Tue Nov 23rd, 2010 at 10:27:38 AM EST
The United States was scammed out of "a lot of money" by an impostor from Pakistan posing to be a high ranking Taliban leader, The New York Times reports this morning.
The man, posing as Mullah Akhtar Muhammad Mansour, held secret talks with U.S., NATO, and Afghan officials, including Afghan President Hamid Karzai, and then after three meetings disappeared.
Not surprisingly, these so-called "high-level discussions... appear to have achieved little" and American officials have "given up hope that the Afghan was Mr. Mansour, or even a member of the Taliban leadership."
Promoted by Colman: I have no idea what to do with this, other than to bury my head under a pillow. So screwed up.
Mon Jun 28th, 2010 at 02:13:52 PM EST
Another wise old man thinks we humans are doomed.
Frank Fenner sees no hope for humans is how The Australian, Rupert Murdoch's rag, puts it. Virologist Frank Fenner, who oversaw the eradication of smallpox, now predicts that it is possible humans may be extinct by the end of this century.
Frank Fenner doesn't engage in the skirmishes of the climate wars. To him, the evidence of global warming is in. Our fate is sealed.
"We're going to become extinct," the eminent scientist says. "Whatever we do now is too late."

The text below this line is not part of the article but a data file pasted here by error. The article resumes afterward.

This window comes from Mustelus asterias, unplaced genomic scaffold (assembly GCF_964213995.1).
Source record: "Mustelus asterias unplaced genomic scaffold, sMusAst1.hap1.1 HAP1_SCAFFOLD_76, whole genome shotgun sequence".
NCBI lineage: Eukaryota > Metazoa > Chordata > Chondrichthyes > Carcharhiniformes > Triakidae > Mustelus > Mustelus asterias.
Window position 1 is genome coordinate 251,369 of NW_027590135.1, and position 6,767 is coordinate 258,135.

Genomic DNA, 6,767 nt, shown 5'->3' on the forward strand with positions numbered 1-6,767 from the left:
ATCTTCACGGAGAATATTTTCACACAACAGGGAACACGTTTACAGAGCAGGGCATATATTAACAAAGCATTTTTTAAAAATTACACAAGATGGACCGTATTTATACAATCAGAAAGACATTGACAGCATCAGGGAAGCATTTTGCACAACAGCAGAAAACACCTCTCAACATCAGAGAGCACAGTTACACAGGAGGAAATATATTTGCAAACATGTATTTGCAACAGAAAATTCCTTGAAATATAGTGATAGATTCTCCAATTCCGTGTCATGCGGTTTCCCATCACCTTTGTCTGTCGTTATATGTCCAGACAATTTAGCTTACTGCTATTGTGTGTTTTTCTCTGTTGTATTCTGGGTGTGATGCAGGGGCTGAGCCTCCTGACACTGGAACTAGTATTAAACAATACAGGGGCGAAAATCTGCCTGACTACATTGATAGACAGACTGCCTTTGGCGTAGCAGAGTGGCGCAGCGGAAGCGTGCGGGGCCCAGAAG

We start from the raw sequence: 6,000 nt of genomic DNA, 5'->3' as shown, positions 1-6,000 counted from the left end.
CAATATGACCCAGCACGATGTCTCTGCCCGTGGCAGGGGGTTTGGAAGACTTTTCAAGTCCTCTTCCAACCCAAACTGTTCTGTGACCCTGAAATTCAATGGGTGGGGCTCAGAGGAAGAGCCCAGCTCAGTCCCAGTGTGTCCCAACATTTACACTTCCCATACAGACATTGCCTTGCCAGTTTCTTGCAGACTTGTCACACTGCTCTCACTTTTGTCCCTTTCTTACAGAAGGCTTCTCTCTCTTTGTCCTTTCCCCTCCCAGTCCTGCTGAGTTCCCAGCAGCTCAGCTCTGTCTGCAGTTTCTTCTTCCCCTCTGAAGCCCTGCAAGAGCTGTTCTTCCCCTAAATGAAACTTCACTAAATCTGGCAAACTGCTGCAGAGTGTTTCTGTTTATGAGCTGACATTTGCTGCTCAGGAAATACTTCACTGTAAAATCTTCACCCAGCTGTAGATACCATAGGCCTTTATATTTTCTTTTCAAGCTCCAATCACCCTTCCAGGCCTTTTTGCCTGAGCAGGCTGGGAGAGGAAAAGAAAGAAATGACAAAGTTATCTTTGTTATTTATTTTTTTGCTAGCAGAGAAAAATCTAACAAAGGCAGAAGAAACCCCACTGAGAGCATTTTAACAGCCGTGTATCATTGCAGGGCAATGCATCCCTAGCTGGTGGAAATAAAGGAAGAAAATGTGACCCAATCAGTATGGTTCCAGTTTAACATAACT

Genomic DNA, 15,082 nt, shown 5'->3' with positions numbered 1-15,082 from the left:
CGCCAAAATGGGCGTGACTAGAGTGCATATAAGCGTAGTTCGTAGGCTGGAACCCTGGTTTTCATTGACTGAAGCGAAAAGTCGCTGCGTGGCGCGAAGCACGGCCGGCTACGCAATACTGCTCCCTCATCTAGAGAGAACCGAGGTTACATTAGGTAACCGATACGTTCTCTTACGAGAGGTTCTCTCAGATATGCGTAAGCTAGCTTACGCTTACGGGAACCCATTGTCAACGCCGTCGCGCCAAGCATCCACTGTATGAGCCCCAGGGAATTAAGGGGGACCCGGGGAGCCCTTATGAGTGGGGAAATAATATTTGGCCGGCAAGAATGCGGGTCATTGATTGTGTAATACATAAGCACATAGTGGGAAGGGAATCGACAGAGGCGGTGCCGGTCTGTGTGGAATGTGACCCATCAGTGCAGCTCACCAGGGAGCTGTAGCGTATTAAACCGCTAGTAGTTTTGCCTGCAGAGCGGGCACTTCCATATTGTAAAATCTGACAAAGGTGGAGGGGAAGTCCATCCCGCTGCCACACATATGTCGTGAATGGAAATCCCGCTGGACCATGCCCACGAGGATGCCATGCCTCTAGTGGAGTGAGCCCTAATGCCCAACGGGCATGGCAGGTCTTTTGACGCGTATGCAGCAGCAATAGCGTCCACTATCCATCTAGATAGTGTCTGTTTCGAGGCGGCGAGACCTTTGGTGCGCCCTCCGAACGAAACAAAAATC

Fenner is 95 years old and I don't know if it is just that he is nearing the end of his life that his outlook is bleak, or if it is an insight gleaned from his long life.
"Homo sapiens will become extinct, perhaps within 100 years," he says. "A lot of other animals will, too. It's an irreversible situation. I think it's too late. I try not to express that because people are trying to do something, but they keep putting it off.
Tue Jun 8th, 2010 at 02:53:05 PM EST
Reuters and other news outlets are reporting that the company formerly known as Blackwater is pursing a sale of the company.
Xe Services announced its decision in a brief statement that gave few details, the agency said.
Owner and founder Erik Prince said in a statement that selling the company is a difficult decision, but constant criticism of Xe helped him make up his mind, according to the agency.
I think it isn't so much that Prince couldn't stand the constant criticism, but rather after Blackwater mercenaries massacred 17 Iraqi civilians in Nisoor Square in Baghdad on the September 16, 2007, he couldn't shake public attention to his once-fly-below-the-radar operation.
Fri May 28th, 2010 at 02:28:53 PM EST
Spiegel has posted an interview with Rüdiger Grube, the CEO of Deutsche Bahn, 'I Never Thought the Job Would Be Easy'. Here are some points from the interview that I found interesting.
DB's goal is to run the trains 90% on time.
1 million is being spent to overhaul the coffee machines on ICE trains.
DB needs up to "up to 300 new trains for long-distance rail travel", an order they estimate to be worth 5 billion.
DB is trying to buy Arriva, the British transport operator, for 2.7 billion.
DB is investing 41 billion on German rail over the next 5 years.
DB is 15 billion in debt.
Also, Grube thinks French and British operators are blocking the DB from running ICE trains to London via the Channel Tunnel.
Tue Jan 26th, 2010 at 01:31:56 AM EST
About the video: